Oct. 7, 2015 01:19 PM

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An appeals court has sided with a Lafayette district court judge in absolving Cajun Harley-Davidson in Scott of any culpability in the death of a 56-year-old Maurice man who was killed in a collision on Hwy. 93 during a so-called “demo ride.”


Ralph Doucet, who according to his obituary was a lifelong Harley-Davidson rider and enthusiast, was one of about a dozen motorcyclists participating in the demonstration ride — potential buyers take new models out on short group test rides — accompanied by Cajun Harley-Davidson employees northbound on La. 93 outside Scott when he was struck and killed by Keith Alleman, a motorist who was southbound at the time of the accident. When deposed, Alleman said he too was a motorcycle enthusiast and was distracted by the line of bikes headed his way, causing him to leave the roadway, over-correct and enter the northbound lane where he struck Doucet.

Doucet’s widow and son filed suit against Jerry Jones, owner of Cajun Harley, among others, arguing that Jones didn’t take proper precautions to ensure the cyclists’ safety during the ride, including “failure to obtain a police escort for the demo ride and their failure to require that the demo riders wear safety gear and use headlight modulators.”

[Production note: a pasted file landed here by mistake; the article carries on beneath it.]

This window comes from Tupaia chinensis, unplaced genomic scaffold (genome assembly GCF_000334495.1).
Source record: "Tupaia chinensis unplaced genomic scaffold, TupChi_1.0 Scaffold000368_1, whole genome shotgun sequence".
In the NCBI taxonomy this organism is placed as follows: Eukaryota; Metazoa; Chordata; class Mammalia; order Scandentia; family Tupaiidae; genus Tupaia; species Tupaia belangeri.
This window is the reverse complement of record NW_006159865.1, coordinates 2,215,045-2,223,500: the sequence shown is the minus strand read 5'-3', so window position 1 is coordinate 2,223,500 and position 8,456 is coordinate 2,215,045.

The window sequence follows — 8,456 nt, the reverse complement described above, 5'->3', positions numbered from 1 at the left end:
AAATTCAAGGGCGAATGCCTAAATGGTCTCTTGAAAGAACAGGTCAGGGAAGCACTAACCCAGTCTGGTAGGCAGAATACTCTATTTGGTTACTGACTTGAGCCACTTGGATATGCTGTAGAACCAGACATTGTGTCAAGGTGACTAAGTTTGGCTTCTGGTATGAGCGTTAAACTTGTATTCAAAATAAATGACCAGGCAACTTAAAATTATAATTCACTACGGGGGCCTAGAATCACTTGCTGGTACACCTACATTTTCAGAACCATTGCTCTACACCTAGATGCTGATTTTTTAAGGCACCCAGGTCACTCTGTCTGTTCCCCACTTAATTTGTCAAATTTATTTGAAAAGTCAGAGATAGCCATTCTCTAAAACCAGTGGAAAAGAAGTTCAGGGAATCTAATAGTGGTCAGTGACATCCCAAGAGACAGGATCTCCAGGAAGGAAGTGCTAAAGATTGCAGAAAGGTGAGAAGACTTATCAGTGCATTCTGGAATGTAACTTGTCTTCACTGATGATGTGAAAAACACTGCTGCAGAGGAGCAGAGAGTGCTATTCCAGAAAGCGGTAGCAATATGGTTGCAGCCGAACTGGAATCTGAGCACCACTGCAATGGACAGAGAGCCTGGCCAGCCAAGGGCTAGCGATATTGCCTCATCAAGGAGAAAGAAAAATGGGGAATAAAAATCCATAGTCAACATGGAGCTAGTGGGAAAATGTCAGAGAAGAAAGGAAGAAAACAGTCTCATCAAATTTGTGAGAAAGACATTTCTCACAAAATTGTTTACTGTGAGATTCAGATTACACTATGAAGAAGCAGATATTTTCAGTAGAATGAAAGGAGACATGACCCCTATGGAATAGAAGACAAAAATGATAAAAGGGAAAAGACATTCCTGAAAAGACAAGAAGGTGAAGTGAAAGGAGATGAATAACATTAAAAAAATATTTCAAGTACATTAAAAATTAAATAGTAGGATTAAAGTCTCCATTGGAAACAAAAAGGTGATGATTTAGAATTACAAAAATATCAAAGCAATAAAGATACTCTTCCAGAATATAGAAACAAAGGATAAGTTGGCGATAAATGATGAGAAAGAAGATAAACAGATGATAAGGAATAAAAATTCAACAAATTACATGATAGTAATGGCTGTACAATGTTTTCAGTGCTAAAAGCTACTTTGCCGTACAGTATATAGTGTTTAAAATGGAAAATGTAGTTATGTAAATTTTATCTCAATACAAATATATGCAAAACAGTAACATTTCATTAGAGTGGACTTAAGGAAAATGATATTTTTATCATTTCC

District Judge Herman Clause in Lafayette didn’t buy the argument and issued a summary judgement dismissing Jones and his motorcycle shop from the civil suit. The surviving Doucets appealed to the 3rd Circuit, which on Wednesday released an opinion siding with Clause:

Plaintiffs will be unable to satisfy their burden of proving that Jones was negligent in selecting the demo route or in providing appropriate safety measures to demo riders. They failed to offer any evidence that a safe, more appropriate route was available or that the conditions of the roadway chosen were unreasonably dangerous. Moreover, they failed to offer sufficient evidence that any of its suggested safety measures would have prevented Alleman’s distraction.

Although we are extremely sympathetic to the plaintiffs for the tragic loss of their husband and father, we find that they will be unable to meet their burden of proving the essential factors of the duty/risk analysis.

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